We’ve all been deluded at some stage, whether it be by a friend or a lover, a family member or an acquaintance. Some people just seem to magically draw us in and we imagine they are something they are not.
Often times they do nothing to correct our impressions: some really want to be the person we think they are; some like the status our adoration gives them; others aren’t even aware of the story we have created around them.
It’s hard when they show their true colours. The process of untangling our emotions from the image we had created, and believed, is damned difficult. I reckon it’s the same as the mourning process – we have to mourn that person as if they have died, and in a way they have. The image has died. So we go through the whole: denial, anger, bargaining, depression route until we finally find some closure and accept we were wrong.
Sometimes this happens when one of us grows personally and the other stalls or grows in a different direction. There’s nothing wrong with either person – we just become different. This can be a slower process, so the mourning is less dramatic and the closure can come more easily. The others just disappears from our life or we disappear from theirs’.
This is the next post in a series that began here:Preventing Our Children From Developing Demons (And Healing Our Own).
Imagine how much harder it is then for the child – adult sized or younger – who has been given a persona to live up to by their parents. Not only are they not loved or accepted for who they really are – but they have to be someone they are not in order to survive.
Then one day that illusion is shattered. Then, for some reason, they suddenly lose the persona, at this point they have probably broken the relationship they had with their parents, and they have no idea who they really are or how to be themselves. They may be 22, or 32, or 46 or 77 years of age. The mourning process is intense and unrelenting. It is physically uncomfortable as any mourning is.
While most of us at least have our own identity to cling to when we lose our illusions of another – these people don’t. More often than not, they self-destruct. They either implode – and shut off their emotional state from the rest of the world – or they explode – and take their emotional state out on the rest of the world. It’s messy. And the only way through it, is through it.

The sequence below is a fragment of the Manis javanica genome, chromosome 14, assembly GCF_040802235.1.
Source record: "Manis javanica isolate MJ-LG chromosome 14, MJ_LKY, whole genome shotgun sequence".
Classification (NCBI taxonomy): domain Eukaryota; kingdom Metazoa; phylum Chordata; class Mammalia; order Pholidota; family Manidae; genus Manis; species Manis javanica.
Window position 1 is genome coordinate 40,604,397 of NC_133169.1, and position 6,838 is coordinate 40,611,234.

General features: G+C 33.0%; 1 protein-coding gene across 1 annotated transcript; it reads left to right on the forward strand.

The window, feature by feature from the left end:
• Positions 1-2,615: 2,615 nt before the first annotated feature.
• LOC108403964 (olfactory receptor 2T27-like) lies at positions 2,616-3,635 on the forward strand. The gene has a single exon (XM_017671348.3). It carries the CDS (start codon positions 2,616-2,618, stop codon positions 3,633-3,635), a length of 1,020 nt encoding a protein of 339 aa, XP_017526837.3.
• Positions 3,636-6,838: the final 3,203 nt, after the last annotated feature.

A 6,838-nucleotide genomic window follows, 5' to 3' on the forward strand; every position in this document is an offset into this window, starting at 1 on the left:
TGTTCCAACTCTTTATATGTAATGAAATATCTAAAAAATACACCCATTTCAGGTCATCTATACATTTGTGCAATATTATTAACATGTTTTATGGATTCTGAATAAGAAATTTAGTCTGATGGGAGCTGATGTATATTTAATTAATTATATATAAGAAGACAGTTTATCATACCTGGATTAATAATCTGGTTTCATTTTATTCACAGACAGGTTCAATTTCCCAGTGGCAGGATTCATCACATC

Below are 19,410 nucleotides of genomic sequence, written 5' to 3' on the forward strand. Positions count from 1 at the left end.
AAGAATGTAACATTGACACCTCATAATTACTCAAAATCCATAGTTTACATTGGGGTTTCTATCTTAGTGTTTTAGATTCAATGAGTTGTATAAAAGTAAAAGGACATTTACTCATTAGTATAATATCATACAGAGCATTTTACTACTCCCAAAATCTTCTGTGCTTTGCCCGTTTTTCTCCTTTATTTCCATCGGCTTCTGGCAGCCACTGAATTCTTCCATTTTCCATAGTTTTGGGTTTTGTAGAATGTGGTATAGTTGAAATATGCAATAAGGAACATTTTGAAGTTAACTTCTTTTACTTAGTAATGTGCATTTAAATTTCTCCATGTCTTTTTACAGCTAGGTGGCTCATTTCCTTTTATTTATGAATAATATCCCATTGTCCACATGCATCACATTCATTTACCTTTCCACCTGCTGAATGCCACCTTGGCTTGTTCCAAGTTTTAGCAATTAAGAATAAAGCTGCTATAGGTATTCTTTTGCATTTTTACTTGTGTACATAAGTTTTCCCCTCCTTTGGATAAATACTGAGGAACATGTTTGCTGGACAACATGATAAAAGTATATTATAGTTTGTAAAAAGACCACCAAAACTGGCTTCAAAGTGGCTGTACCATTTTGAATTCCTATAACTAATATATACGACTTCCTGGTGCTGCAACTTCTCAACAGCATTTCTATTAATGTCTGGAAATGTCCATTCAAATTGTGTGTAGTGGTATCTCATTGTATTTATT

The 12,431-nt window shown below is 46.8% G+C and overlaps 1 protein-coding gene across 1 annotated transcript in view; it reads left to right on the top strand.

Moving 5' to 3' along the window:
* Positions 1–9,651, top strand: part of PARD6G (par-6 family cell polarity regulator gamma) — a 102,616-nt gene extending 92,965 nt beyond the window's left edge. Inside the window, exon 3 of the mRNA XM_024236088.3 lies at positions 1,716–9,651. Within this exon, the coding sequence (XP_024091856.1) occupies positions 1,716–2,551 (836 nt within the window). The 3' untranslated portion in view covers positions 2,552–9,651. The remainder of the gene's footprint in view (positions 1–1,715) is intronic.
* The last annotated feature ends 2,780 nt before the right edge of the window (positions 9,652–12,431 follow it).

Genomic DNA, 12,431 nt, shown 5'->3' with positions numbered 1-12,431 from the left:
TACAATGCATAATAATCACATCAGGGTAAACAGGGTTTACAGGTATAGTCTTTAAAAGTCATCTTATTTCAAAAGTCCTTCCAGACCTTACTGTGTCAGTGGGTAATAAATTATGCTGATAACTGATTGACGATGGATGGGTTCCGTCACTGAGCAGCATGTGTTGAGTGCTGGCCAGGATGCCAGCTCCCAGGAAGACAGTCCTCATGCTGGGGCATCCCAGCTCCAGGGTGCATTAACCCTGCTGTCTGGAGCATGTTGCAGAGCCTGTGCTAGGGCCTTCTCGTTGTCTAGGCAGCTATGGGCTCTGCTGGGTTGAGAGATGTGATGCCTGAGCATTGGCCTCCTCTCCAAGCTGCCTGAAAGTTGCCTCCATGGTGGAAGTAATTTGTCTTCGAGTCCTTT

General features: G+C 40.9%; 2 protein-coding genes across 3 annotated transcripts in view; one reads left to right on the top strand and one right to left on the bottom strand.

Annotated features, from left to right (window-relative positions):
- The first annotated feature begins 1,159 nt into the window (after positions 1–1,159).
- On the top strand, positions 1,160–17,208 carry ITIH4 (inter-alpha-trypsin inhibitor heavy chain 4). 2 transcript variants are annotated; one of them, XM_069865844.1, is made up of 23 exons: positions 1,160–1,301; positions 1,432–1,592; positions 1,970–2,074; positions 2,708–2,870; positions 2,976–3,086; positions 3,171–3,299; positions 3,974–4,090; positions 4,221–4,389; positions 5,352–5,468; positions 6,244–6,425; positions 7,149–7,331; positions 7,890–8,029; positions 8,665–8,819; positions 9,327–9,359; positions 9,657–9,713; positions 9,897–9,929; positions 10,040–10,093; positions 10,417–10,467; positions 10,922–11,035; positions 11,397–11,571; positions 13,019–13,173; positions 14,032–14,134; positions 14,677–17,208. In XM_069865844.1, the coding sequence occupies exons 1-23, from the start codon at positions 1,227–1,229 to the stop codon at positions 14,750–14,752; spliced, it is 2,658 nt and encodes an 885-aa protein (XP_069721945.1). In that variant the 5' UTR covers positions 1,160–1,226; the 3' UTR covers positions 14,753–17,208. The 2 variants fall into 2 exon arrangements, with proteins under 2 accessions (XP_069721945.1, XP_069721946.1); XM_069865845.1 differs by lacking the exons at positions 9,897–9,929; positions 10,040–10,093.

The only strategy I have seen people use to effectively deal with this loss is to put distance between them and their parents. Sometimes it’s a geographical distance at other times it’s just emotional distance. In many cases, it’s the cutting of all contact. At least for some years.
To many looking in on the situation, this can seem an immature approach or one which is inordinately cruel to the parents who have given so much to their children. In fact it is an adult survival technique often suggested by psychotherapists and the like.
It is useful because it gives the ‘child’ the chance to properly mourn their lost persona. Contact with people who have imposed their ego needs on another is too difficult in this situation. Often those parent egos haven’t changed – they still intrude their wishes upon their children and they want to feed the images they created. As long as those images are being fed they can not be laid to rest and new, more authentic identities cannot be created.
This is Karpman Drama Triangle stuff and something I talk about in my soon to be released book (All About Tantrums, June 2013).
The drama roles we learn at home in the first four to five years of our life can be insidious, and give us automatic and life-long behaviours. Bringing these patterns into our consciousness to be recognised and put-out, so to speak, is a hell-process – and the worst of it is, as soon as we see our parents again, it is all too easy to resort to those childhood patterns of behaviour. Often as not, it’s not until our blessed 40s that we really come to terms with the differences between who we are and who our parents think we are. And for some people, it never happens.